Posted 2/1/2014 12:03 AM (GMT -7)
It definitely does get easier as they get older, but you might develop more sleep disturbances as a result of that first stage (when you have to be up with them every couple of hours.) I did.
I didn't have Fibro when my son (my 1st) was born, back in 1982. I remember how I'd see strangers on the street and envy them their energy, and wonder how much sleep they'd gotten! I also had some very bizarre, unsettling thoughts and dreams...like dreaming while awake. It got to where I kind of dreaded falling totally asleep because then it was so agonizing when the crying would start...
It was with my 2nd pregnancy that I really started to notice I couldn't do what other people could - or rather, I could do it, but then I'd have strange pain and fatigue. I just didn't feel right.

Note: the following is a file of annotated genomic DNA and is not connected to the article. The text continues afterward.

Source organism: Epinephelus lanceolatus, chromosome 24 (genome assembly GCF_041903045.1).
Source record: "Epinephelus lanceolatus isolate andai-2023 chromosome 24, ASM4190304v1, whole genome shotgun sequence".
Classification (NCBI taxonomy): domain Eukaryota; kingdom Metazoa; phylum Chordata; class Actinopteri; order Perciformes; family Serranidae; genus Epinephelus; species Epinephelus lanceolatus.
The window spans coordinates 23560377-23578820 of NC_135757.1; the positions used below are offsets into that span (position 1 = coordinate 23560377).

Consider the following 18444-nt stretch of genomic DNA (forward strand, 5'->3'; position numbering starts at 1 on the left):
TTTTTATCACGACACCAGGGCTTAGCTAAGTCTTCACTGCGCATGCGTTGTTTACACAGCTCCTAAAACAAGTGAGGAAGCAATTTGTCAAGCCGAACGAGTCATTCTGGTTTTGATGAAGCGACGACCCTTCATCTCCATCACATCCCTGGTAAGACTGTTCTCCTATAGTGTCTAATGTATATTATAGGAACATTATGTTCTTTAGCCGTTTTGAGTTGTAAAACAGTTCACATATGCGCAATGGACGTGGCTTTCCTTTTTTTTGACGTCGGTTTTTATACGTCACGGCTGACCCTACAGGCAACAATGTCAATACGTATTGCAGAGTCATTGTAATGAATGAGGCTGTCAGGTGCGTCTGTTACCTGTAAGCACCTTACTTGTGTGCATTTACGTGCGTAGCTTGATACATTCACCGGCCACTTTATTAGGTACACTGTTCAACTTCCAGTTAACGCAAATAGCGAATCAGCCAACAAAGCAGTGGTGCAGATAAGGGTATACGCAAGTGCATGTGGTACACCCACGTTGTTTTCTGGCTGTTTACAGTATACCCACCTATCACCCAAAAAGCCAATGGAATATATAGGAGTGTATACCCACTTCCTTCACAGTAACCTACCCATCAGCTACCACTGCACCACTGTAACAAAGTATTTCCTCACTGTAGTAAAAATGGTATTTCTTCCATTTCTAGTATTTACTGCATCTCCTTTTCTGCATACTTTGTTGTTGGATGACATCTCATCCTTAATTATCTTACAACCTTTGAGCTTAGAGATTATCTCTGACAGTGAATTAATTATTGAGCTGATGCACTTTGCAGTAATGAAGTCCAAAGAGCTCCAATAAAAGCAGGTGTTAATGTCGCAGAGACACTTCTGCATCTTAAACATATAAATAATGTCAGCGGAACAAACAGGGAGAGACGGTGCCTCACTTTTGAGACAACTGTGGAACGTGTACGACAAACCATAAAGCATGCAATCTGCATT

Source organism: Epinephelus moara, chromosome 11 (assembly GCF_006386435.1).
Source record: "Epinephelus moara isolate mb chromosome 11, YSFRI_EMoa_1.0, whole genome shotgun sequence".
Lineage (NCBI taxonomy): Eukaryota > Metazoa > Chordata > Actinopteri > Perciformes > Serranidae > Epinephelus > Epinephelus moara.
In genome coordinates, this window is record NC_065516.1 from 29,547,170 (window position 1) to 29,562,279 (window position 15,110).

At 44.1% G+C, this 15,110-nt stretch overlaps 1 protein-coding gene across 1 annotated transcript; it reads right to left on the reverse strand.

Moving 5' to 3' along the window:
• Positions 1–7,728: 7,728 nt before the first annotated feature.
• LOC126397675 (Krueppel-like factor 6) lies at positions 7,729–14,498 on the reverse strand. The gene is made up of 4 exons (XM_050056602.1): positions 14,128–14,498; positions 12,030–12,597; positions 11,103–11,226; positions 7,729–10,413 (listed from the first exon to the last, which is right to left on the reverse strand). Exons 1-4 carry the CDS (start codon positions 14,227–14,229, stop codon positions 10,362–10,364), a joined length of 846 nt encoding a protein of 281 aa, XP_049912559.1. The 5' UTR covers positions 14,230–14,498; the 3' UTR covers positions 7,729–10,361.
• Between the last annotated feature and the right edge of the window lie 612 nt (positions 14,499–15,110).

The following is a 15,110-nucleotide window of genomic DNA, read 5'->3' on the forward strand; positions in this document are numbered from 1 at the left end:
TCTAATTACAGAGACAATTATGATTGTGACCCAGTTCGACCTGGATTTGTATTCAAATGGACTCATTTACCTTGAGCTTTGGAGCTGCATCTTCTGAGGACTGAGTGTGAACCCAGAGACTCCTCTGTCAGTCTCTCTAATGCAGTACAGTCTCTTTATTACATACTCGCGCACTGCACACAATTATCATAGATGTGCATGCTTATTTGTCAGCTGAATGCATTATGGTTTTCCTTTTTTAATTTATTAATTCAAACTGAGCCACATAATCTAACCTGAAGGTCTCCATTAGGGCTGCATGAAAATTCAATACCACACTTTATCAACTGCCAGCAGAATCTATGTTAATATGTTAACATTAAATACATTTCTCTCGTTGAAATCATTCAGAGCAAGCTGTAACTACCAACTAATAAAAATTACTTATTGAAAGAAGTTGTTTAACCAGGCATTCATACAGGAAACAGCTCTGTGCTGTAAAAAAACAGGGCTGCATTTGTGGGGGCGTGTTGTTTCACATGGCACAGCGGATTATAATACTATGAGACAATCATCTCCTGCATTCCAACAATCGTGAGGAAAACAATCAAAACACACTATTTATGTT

I decided to go ahead and have a 3rd child at 34, and I'm so glad I did. Yes, the pregnancy was harder, but there were no actual complications, medically speaking....I just felt more like crap.
But that child is the light of my life :)
I was finally diagnosed with Fibro, which I'd never heard of, a couple of years after she was born. First-off, I was put on something for sleep - now I take 2 different things. There's no doubt in my mind that the whole adventure was worth it. My kids have enriched my life beyond measure. But then, I didn't know what I was in for, either - Fibro-wise, I mean. So my situation was different from yours.
It is a huge decision. I wish you luck with it!
Moderator, Fibromyalgia Forum
Fibromyalgia, degenerative disc disease, discectomy L4-L5 - (w/lots of Sciatic Nerve damage), frozen shoulder, Hashimoto's Thyroiditis, IBS, migraine, dizziness (mostly from visual stimuli), elevated liver enzymes, tachycardia, hearing loss (probably Menieres).